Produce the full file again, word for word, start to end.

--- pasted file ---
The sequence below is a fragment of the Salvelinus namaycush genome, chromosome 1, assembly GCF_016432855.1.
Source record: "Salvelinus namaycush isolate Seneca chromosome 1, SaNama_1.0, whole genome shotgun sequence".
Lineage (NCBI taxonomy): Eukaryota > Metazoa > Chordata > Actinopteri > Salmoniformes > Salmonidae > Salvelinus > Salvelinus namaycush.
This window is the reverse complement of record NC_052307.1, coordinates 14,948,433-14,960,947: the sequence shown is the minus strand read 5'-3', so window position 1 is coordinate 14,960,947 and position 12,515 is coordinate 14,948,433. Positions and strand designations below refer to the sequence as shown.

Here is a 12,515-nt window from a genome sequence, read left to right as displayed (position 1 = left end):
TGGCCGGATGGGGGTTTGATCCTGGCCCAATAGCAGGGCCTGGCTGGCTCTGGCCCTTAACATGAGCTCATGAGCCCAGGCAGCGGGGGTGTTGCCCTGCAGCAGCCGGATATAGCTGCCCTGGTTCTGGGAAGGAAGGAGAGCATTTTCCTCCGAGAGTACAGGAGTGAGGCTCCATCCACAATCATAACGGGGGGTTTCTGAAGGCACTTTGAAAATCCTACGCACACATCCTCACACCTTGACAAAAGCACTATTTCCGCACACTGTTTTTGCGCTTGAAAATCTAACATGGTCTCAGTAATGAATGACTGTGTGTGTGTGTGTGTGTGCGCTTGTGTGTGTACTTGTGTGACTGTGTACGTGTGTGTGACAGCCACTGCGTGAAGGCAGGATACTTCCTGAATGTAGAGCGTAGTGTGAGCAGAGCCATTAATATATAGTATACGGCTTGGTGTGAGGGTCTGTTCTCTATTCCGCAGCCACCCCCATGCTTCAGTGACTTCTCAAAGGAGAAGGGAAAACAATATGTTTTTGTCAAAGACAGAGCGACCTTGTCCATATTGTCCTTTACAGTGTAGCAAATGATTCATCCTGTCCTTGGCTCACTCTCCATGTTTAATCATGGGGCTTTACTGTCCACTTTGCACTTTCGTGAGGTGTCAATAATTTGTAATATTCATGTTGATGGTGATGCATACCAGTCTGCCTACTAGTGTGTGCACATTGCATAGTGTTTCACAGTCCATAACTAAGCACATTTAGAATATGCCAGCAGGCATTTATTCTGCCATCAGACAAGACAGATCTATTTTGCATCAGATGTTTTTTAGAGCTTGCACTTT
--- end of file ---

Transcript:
The sequence below is a fragment of the Salvelinus namaycush genome, chromosome 1, assembly GCF_016432855.1.
Source record: "Salvelinus namaycush isolate Seneca chromosome 1, SaNama_1.0, whole genome shotgun sequence".
Lineage (NCBI taxonomy): Eukaryota > Metazoa > Chordata > Actinopteri > Salmoniformes > Salmonidae > Salvelinus > Salvelinus namaycush.
This window is the reverse complement of record NC_052307.1, coordinates 14,948,433-14,960,947: the sequence shown is the minus strand read 5'-3', so window position 1 is coordinate 14,960,947 and position 12,515 is coordinate 14,948,433. Positions and strand designations below refer to the sequence as shown.

Here is a 12,515-nt window from a genome sequence, read left to right as displayed (position 1 = left end):
TGGCCGGATGGGGGTTTGATCCTGGCCCAATAGCAGGGCCTGGCTGGCTCTGGCCCTTAACATGAGCTCATGAGCCCAGGCAGCGGGGGTGTTGCCCTGCAGCAGCCGGATATAGCTGCCCTGGTTCTGGGAAGGAAGGAGAGCATTTTCCTCCGAGAGTACAGGAGTGAGGCTCCATCCACAATCATAACGGGGGGTTTCTGAAGGCACTTTGAAAATCCTACGCACACATCCTCACACCTTGACAAAAGCACTATTTCCGCACACTGTTTTTGCGCTTGAAAATCTAACATGGTCTCAGTAATGAATGACTGTGTGTGTGTGTGTGTGTGCGCTTGTGTGTGTACTTGTGTGACTGTGTACGTGTGTGTGACAGCCACTGCGTGAAGGCAGGATACTTCCTGAATGTAGAGCGTAGTGTGAGCAGAGCCATTAATATATAGTATACGGCTTGGTGTGAGGGTCTGTTCTCTATTCCGCAGCCACCCCCATGCTTCAGTGACTTCTCAAAGGAGAAGGGAAAACAATATGTTTTTGTCAAAGACAGAGCGACCTTGTCCATATTGTCCTTTACAGTGTAGCAAATGATTCATCCTGTCCTTGGCTCACTCTCCATGTTTAATCATGGGGCTTTACTGTCCACTTTGCACTTTCGTGAGGTGTCAATAATTTGTAATATTCATGTTGATGGTGATGCATACCAGTCTGCCTACTAGTGTGTGCACATTGCATAGTGTTTCACAGTCCATAACTAAGCACATTTAGAATATGCCAGCAGGCATTTATTCTGCCATCAGACAAGACAGATCTATTTTGCATCAGATGTTTTTTAGAGCTTGCACTTT